Cape May County to test how drones can aid post-disaster communications

    Cape May County emergency management officials will be testing a potential solution for providing first responders with critical cellular service after a disaster strikes.

    The county is working with Verizon and American Aerospace Technologies to fly a long endurance unmanned aircraft, known colloquially as a drone, equipped with a small cellular transmitter, according to a news release.

    The hope, officials say, is that the technology can be quickly deployed to areas where cellular transmitters no longer function post-disaster. 

    Related: How N.J. is trying to land more drones start-ups

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    County, state, and federal officials will participate in the week-long flight campaign that will occur at the Cape May County Airport in mid-May. They’ll meet next week to establish a command structure, prioritize tasks, and set data standards for the tests.

    The county received authorization from the Federal Aviation Administration to conduct the campaign. Officials say they worked “arduously for over eight months” to receive federal permission for the tests that must be conducted in conformance with airspace regulations.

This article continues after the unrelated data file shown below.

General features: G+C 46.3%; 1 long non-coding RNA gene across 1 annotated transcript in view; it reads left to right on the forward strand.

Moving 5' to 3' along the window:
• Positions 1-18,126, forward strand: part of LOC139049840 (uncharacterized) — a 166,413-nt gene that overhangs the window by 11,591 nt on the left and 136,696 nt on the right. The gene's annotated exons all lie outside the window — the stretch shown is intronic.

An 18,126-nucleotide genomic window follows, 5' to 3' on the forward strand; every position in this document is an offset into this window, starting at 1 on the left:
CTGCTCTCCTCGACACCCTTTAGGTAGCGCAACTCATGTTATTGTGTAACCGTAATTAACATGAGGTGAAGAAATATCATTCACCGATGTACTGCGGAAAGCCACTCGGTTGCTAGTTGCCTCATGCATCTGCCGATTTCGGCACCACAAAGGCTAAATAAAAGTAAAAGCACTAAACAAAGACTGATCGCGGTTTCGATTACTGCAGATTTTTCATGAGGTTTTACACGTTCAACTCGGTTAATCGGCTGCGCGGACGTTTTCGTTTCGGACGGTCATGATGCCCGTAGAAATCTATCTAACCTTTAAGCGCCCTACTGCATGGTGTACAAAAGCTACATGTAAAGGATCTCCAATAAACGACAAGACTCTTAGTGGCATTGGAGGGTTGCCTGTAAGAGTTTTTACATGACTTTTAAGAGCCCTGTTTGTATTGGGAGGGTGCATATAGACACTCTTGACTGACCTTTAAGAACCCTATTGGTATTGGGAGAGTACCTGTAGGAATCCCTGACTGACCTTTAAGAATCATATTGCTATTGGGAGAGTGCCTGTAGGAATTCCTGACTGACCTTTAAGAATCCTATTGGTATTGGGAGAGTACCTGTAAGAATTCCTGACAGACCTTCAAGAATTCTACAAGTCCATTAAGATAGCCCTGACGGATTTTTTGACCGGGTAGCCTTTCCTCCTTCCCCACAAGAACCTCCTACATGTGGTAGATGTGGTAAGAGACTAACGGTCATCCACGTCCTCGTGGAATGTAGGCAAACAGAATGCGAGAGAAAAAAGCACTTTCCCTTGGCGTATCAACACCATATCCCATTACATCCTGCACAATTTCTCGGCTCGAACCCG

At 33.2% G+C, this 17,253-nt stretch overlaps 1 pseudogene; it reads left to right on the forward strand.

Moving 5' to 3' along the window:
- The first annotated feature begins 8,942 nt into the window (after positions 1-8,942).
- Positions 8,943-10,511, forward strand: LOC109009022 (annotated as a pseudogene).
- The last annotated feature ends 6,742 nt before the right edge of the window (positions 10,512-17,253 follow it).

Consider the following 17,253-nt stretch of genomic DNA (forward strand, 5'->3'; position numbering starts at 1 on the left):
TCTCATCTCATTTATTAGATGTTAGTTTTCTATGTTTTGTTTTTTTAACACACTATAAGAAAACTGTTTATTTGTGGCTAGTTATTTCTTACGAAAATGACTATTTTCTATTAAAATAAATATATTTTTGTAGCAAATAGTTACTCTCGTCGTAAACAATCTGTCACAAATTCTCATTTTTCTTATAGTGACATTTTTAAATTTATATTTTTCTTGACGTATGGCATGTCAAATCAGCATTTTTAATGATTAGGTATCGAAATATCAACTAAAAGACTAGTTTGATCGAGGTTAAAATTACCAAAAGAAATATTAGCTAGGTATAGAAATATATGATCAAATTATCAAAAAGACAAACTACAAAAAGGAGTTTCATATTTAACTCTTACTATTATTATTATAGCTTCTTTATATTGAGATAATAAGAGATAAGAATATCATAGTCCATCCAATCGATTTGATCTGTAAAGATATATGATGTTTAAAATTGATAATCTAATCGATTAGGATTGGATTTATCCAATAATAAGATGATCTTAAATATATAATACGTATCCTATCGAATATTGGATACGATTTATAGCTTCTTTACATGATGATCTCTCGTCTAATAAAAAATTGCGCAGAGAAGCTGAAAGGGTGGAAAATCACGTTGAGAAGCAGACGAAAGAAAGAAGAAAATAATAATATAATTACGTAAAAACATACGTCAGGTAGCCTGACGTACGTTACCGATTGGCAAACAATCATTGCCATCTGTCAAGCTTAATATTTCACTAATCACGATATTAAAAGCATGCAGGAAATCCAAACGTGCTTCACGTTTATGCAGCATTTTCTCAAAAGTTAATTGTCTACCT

And it’s not the first time the use of drones in the aftermath of a disaster was tested in the county.

    Officials say the upcoming flight campaign will build on successful drone exercises held last year at the county airport, including using the aerial devices for similar communication provisions and surveying critical infrastructure. 

    Also last year, Flirtey, a drone delivery service, conducted test flights to help determine whether drones can be used to carry human medical samples to and from areas during major natural disasters. The drones flew between an onshore medical relief camp and a test facility on a vessel stationed on the Delaware Bay.

    “The use of this disruptive technology in supporting humanitarian and emergency operations is a major paradigm shift and significantly enhances the ability to support field medical operators and first responders in remote or otherwise inaccessible disaster sites,” William Marshall, assistant vice president for government and military relations for NJIT, said during the Flirtey test. “The data captured here will be shared with all of the participants, including the FAA, in support of the agency’s ongoing research into the integration of UAS into the national air space.”

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